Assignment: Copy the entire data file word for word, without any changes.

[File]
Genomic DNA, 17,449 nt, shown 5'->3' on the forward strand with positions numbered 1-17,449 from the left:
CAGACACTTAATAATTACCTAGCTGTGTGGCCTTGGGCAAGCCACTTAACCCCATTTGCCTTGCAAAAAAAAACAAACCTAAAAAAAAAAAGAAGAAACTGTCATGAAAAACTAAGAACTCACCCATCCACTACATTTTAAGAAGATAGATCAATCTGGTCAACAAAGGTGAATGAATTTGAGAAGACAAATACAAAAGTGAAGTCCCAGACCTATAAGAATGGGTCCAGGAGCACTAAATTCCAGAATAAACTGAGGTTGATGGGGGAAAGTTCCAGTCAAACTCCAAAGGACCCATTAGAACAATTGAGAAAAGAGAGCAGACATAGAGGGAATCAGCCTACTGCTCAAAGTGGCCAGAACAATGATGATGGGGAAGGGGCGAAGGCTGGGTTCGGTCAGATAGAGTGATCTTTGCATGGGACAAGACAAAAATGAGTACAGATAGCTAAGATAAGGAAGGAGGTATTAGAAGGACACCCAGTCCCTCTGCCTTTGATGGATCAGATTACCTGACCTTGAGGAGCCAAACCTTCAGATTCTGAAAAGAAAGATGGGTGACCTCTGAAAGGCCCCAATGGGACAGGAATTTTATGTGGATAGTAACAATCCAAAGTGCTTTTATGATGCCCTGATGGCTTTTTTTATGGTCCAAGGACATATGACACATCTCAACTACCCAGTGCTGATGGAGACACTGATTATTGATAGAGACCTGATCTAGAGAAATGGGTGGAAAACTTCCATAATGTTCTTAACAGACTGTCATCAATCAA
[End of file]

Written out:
Genomic DNA, 17,449 nt, shown 5'->3' on the forward strand with positions numbered 1-17,449 from the left:
CAGACACTTAATAATTACCTAGCTGTGTGGCCTTGGGCAAGCCACTTAACCCCATTTGCCTTGCAAAAAAAAACAAACCTAAAAAAAAAAAGAAGAAACTGTCATGAAAAACTAAGAACTCACCCATCCACTACATTTTAAGAAGATAGATCAATCTGGTCAACAAAGGTGAATGAATTTGAGAAGACAAATACAAAAGTGAAGTCCCAGACCTATAAGAATGGGTCCAGGAGCACTAAATTCCAGAATAAACTGAGGTTGATGGGGGAAAGTTCCAGTCAAACTCCAAAGGACCCATTAGAACAATTGAGAAAAGAGAGCAGACATAGAGGGAATCAGCCTACTGCTCAAAGTGGCCAGAACAATGATGATGGGGAAGGGGCGAAGGCTGGGTTCGGTCAGATAGAGTGATCTTTGCATGGGACAAGACAAAAATGAGTACAGATAGCTAAGATAAGGAAGGAGGTATTAGAAGGACACCCAGTCCCTCTGCCTTTGATGGATCAGATTACCTGACCTTGAGGAGCCAAACCTTCAGATTCTGAAAAGAAAGATGGGTGACCTCTGAAAGGCCCCAATGGGACAGGAATTTTATGTGGATAGTAACAATCCAAAGTGCTTTTATGATGCCCTGATGGCTTTTTTTATGGTCCAAGGACATATGACACATCTCAACTACCCAGTGCTGATGGAGACACTGATTATTGATAGAGACCTGATCTAGAGAAATGGGTGGAAAACTTCCATAATGTTCTTAACAGACTGTCATCAATCAA